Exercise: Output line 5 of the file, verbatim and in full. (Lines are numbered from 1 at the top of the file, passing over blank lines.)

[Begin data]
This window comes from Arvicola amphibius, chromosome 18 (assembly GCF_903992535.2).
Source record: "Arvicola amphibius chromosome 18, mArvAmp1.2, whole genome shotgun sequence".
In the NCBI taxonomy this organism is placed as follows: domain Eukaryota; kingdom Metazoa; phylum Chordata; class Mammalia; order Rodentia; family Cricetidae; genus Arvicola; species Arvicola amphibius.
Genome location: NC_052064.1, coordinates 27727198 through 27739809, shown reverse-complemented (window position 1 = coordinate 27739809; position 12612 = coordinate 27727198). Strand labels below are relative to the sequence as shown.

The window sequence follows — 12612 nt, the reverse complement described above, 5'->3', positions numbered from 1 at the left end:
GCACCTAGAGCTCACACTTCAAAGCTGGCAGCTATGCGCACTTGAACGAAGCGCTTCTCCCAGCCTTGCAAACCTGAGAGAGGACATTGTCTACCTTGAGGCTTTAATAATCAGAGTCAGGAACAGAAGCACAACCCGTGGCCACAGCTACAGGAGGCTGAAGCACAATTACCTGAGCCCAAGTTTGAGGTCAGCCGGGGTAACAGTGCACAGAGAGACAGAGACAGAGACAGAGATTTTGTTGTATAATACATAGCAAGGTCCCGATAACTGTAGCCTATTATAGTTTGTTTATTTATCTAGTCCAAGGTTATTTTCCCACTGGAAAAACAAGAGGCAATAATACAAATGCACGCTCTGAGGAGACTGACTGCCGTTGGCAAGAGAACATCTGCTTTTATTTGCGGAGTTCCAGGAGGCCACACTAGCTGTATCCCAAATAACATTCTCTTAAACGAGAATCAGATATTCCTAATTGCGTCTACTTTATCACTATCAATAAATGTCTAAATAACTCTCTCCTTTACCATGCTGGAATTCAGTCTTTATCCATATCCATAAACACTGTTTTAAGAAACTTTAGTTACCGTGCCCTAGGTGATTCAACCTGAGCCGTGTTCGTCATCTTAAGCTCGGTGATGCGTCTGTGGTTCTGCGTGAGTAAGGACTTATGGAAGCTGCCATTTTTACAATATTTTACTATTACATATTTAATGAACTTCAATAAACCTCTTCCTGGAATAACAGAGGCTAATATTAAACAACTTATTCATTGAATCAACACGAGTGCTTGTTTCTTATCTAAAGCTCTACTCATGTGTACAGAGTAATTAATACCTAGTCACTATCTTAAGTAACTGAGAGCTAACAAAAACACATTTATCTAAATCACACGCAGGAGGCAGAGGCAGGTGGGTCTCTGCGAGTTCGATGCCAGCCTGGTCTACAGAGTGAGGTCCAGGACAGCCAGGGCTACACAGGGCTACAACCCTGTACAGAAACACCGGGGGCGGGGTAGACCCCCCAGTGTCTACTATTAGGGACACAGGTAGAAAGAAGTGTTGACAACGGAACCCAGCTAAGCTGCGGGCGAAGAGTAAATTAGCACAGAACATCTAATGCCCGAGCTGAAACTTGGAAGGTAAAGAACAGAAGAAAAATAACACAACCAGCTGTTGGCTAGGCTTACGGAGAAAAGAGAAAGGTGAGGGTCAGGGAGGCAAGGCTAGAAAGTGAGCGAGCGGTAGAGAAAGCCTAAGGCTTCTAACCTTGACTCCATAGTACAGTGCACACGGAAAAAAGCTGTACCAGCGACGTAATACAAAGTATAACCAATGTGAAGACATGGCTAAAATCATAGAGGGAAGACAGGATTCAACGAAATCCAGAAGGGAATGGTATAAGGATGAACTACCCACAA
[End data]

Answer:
The window sequence follows — 12612 nt, the reverse complement described above, 5'->3', positions numbered from 1 at the left end: